Some posts on Travel Past 50 may contain affiliate links. If you buy something through one of those links, we may earn a small commission. As an Amazon associate, we earn from qualifying purchases.
The art nouveau streets of Riga, Latvia are perhaps the city's most charming facet. We went into a couple of churches, and they aren't much to look at. I think this is somewhat indicative of Northern Europe, where the church played less of a role in daily life than the Catholic Church does in the south. Nevertheless, the instinct for art is strong, and it must be expressed somehow. When you aren't compelled to decorate churches, you make do with your apartment and office blocks. All these images are from one street, Alberta Street in Old Riga. How great that these buildings are being preserved and restored–and that they survived the Soviet era.
Another interesting figure of the decoration of the city of Riga is a statue of the legendary French hero, Roland.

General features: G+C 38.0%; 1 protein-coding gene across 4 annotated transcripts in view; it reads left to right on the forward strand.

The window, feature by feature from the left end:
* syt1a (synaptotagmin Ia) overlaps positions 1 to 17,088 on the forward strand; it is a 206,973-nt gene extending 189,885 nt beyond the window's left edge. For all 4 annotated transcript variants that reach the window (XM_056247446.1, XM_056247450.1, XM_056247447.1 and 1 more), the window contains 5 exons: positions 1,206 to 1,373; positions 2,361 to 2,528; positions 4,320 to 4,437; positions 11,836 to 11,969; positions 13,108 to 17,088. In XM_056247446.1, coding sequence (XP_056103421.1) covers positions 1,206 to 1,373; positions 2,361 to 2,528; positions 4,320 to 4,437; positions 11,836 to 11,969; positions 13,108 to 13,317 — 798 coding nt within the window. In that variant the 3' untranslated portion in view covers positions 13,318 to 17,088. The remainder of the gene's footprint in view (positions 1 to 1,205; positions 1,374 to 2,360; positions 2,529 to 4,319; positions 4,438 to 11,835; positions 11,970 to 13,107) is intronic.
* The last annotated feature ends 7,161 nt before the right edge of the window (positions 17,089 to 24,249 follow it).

Roland was a close confidant of the Holy Roman Emperor Charlemagne and died at the Battle of Roncevaux in 778. He was immortalized in the Song of Roland, which I read when I was a senior in high school and I don't remember anything about it other than being bored to death reading a long poem about a war and history I knew nothing about.
So, I'm not sure that I understand why there's a statue of him in the Town Square of Riga, Latvia, which is a long way from France and Roncevaux (Roncesvalles,) which is now in Spain. But, it has something to do with the Hanseatic League, the powerful medieval mutual trade and defense organization that dominated the Baltic area from the 15th to 19th Centuries. Roland, it seems, was seen as a protector of trade.
Riga was a member of the Hanseatic League, as was Bremen, Germany. We've also seen a statue of Roland in the main square of Bremen. That statue and its surroundings is a Unesco World Heritage site.
The Riga statue, by the way, is a reproduction of the original that was destroyed in World War II.